Wall Street Journal | How China's yuan devaluation took a bite out of Apple iPhone 6S

How China’s yuan devaluation took a bite out of Apple iPhone 6S

September 10, 2015 3:08 PM (UTC+8)

 

As in all other things economic and financial, in the end it all comes down to “what does this mean for Apple (AAPL)?”

In case you slept through the last 24 hours, Apple on Wednesday unveiled its newest device, the iPhone 6S. Everywhere else everyone else is oohing and aahing or booing and baaing over the latest product launch.

But the Wall Street Journal goes after a topic more near and dear to Asia Unhedged’s heart, China’s currency.

apple-w_bite-copySo, while the devaluation of the yuan has broad implications for China’s economy, the world economy, and global stock and bond markets, the Wall Street Journal cuts to the meat of the matter by looking at how devaluing the yuan affects Apple’s revenues.

The Greater China region is Apple’s largest market outside of the Americas. Most of these customers use the recently devalued yuan as currency. But Apple pays its suppliers in dollars, so it was assumed that the company would pass its increased costs onto the Chinese consumer by raising the price of the new phone.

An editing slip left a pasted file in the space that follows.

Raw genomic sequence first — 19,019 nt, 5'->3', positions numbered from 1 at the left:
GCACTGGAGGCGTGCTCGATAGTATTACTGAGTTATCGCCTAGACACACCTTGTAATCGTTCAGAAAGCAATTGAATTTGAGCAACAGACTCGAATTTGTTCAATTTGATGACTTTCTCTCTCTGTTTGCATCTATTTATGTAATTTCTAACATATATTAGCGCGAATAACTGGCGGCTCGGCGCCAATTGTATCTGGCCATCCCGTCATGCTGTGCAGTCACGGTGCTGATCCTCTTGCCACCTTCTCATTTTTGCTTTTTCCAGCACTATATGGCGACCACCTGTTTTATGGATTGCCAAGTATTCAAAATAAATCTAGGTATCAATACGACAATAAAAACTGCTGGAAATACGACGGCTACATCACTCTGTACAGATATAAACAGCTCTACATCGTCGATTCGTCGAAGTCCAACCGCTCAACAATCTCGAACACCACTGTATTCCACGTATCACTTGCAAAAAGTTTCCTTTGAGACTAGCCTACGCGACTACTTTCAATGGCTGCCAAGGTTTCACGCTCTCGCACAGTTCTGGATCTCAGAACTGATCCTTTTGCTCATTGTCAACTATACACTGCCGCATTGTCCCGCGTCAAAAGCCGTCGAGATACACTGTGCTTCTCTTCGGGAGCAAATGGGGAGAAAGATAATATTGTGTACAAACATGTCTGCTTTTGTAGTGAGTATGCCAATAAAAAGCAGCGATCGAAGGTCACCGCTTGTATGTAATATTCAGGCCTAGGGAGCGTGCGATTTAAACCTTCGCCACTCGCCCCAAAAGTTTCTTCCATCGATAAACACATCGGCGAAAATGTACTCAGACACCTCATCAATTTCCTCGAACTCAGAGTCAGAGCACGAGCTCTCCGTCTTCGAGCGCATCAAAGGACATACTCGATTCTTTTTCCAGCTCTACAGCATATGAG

It didn’t.

Apple gave the iPhone 6S the same price as last year’s incarnation, the iPhone 6, which was 5288 yuan for a 16GB version. Last year, 5288 yuan converted to $861. However, today, after the devaluation, the exchange rate brings in only $829, a $32 difference.

Being conservative, the WSJ decided to use a $16 difference, as that was how much the price dropped on Aug. 11, the day the yuan was first allowed to float.

iPhone 6S Mini
iPhone 6S Mini

In the quarter after the iPhone 6 launched, the fourth quarter of 2014, Apple sold 13.2 million devices in China, said market research firm IDC. So, assuming Apple sells 13.2 million new phones worth $16 less in the next quarter, that would be a $210 million difference.

This equals more than 1% of Apple’s fourth-quarter sales in Greater China last year. If the yuan weakens more, that number increases. And it has already. As of today, the price difference would be $32 a piece, or $420 million in total, more than 2% of Greater China’s revenues.

“Someone will have to take that loss, but it’s not clear whether it’s Apple,” wrote WSJ.

Apple may have been hedged against currency risk, in which case the victims are futures traders. Or, Apple may pass the cost onto suppliers. The Journal’s sources said Apple hasn’t yet demanded that contracts be renegotiated. Apple declined to comment.

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